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In His Father’s Footsteps

It is sacrilege to talk about Afrobeat without mentioning Fela Kuti, the Nigerian father of the genre who used the thick mix of jazz, funk and rock as a musical platform to combat the military dictatorship in his native country. Volumes could be written about Kuti’s effect on the political climate of his homeland — he formed his own political party, was banned from entering Ghana, his studio was destroyed by the Nigerian military, he was jailed, severely beaten and it’s said that his mother was killed (flung from a window) in retaliation for his scathing attacks on the Nigerian government.

Simply put, Kuti was a revolutionary who went all the way, using music as a catalyst for civil rights and justice. Fela Kuti died in 1997 from complications due to AIDS. But his legacy lives on in the music of his son, Seun Anikulapo Kuti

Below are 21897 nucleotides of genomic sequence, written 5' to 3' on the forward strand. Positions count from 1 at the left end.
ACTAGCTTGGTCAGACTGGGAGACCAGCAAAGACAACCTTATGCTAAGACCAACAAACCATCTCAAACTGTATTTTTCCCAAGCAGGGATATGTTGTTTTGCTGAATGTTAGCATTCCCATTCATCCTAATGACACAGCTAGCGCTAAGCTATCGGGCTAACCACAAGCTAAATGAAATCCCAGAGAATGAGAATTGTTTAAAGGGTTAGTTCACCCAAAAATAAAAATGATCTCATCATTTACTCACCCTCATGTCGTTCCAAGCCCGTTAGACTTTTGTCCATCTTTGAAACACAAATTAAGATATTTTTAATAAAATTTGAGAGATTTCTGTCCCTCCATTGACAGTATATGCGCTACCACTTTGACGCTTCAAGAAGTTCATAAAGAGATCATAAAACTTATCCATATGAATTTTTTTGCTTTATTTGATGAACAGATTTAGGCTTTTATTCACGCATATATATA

Picking up where his father left off but with his own brand of distinguished, provocative flare, Seun is heading up Egypt 80 (formerly known as Africa 70, and first fronted by his father) and embarking upon a massive 30-date tour. As lead vocalist and saxophonist, Seun will be looking to make his own mark on his artistic patrimony. In a sense, he has already done this, given the wide success of From Africa with Fury: Rise, released in June of 2011 but in sticking with the tradition of his father, a lion of the stage, Seun is in the process of cementing his prowess as a performer. The significance of this is historic in a Marley-esque way, and arguably just as outstanding.

Seun Anikulapo Kuti and Egypt 80 play 8 pm Sunday, March 18, at WOW Hall; $18 adv., $20 door.